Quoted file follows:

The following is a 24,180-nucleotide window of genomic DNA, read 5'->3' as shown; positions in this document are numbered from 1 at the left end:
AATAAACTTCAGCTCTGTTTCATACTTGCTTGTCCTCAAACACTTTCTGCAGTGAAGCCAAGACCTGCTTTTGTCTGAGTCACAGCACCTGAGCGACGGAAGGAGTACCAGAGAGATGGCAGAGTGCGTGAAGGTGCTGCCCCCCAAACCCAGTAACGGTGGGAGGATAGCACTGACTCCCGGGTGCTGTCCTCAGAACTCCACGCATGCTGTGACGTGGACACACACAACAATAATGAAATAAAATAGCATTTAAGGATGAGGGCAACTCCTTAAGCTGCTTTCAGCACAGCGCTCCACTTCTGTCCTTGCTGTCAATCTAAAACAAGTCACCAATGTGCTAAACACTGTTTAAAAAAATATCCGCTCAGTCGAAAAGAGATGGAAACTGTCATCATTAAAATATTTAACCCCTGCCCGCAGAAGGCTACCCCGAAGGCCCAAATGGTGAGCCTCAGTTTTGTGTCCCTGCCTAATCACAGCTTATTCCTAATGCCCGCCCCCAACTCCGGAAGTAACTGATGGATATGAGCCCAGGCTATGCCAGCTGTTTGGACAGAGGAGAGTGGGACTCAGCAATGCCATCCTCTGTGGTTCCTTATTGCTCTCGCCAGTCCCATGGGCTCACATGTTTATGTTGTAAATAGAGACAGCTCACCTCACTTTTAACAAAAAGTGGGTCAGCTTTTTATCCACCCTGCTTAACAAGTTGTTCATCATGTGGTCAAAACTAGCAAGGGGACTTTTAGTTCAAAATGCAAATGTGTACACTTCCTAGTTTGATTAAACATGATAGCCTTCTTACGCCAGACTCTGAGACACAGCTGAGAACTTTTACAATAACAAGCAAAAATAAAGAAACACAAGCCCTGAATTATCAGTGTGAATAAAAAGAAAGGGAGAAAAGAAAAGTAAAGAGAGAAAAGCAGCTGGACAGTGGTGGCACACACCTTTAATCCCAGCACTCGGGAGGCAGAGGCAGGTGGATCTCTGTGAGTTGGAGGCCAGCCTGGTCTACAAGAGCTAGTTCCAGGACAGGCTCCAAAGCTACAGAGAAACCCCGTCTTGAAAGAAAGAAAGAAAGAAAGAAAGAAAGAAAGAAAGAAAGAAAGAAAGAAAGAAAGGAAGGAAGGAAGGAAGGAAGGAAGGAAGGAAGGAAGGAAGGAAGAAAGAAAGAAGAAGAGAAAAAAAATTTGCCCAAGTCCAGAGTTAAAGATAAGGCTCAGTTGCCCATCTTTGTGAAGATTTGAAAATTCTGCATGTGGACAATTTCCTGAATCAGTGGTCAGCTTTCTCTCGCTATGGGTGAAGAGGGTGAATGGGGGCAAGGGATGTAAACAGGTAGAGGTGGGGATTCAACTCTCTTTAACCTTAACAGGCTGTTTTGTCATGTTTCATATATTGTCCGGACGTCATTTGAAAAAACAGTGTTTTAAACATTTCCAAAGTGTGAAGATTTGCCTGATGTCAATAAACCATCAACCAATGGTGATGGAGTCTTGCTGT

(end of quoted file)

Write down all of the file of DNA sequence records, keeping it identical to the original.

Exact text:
The following is a 24,180-nucleotide window of genomic DNA, read 5'->3' as shown; positions in this document are numbered from 1 at the left end:
AATAAACTTCAGCTCTGTTTCATACTTGCTTGTCCTCAAACACTTTCTGCAGTGAAGCCAAGACCTGCTTTTGTCTGAGTCACAGCACCTGAGCGACGGAAGGAGTACCAGAGAGATGGCAGAGTGCGTGAAGGTGCTGCCCCCCAAACCCAGTAACGGTGGGAGGATAGCACTGACTCCCGGGTGCTGTCCTCAGAACTCCACGCATGCTGTGACGTGGACACACACAACAATAATGAAATAAAATAGCATTTAAGGATGAGGGCAACTCCTTAAGCTGCTTTCAGCACAGCGCTCCACTTCTGTCCTTGCTGTCAATCTAAAACAAGTCACCAATGTGCTAAACACTGTTTAAAAAAATATCCGCTCAGTCGAAAAGAGATGGAAACTGTCATCATTAAAATATTTAACCCCTGCCCGCAGAAGGCTACCCCGAAGGCCCAAATGGTGAGCCTCAGTTTTGTGTCCCTGCCTAATCACAGCTTATTCCTAATGCCCGCCCCCAACTCCGGAAGTAACTGATGGATATGAGCCCAGGCTATGCCAGCTGTTTGGACAGAGGAGAGTGGGACTCAGCAATGCCATCCTCTGTGGTTCCTTATTGCTCTCGCCAGTCCCATGGGCTCACATGTTTATGTTGTAAATAGAGACAGCTCACCTCACTTTTAACAAAAAGTGGGTCAGCTTTTTATCCACCCTGCTTAACAAGTTGTTCATCATGTGGTCAAAACTAGCAAGGGGACTTTTAGTTCAAAATGCAAATGTGTACACTTCCTAGTTTGATTAAACATGATAGCCTTCTTACGCCAGACTCTGAGACACAGCTGAGAACTTTTACAATAACAAGCAAAAATAAAGAAACACAAGCCCTGAATTATCAGTGTGAATAAAAAGAAAGGGAGAAAAGAAAAGTAAAGAGAGAAAAGCAGCTGGACAGTGGTGGCACACACCTTTAATCCCAGCACTCGGGAGGCAGAGGCAGGTGGATCTCTGTGAGTTGGAGGCCAGCCTGGTCTACAAGAGCTAGTTCCAGGACAGGCTCCAAAGCTACAGAGAAACCCCGTCTTGAAAGAAAGAAAGAAAGAAAGAAAGAAAGAAAGAAAGAAAGAAAGAAAGAAAGAAAGGAAGGAAGGAAGGAAGGAAGGAAGGAAGGAAGGAAGGAAGGAAGAAAGAAAGAAGAAGAGAAAAAAAATTTGCCCAAGTCCAGAGTTAAAGATAAGGCTCAGTTGCCCATCTTTGTGAAGATTTGAAAATTCTGCATGTGGACAATTTCCTGAATCAGTGGTCAGCTTTCTCTCGCTATGGGTGAAGAGGGTGAATGGGGGCAAGGGATGTAAACAGGTAGAGGTGGGGATTCAACTCTCTTTAACCTTAACAGGCTGTTTTGTCATGTTTCATATATTGTCCGGACGTCATTTGAAAAAACAGTGTTTTAAACATTTCCAAAGTGTGAAGATTTGCCTGATGTCAATAAACCATCAACCAATGGTGATGGAGTCTTGCTGT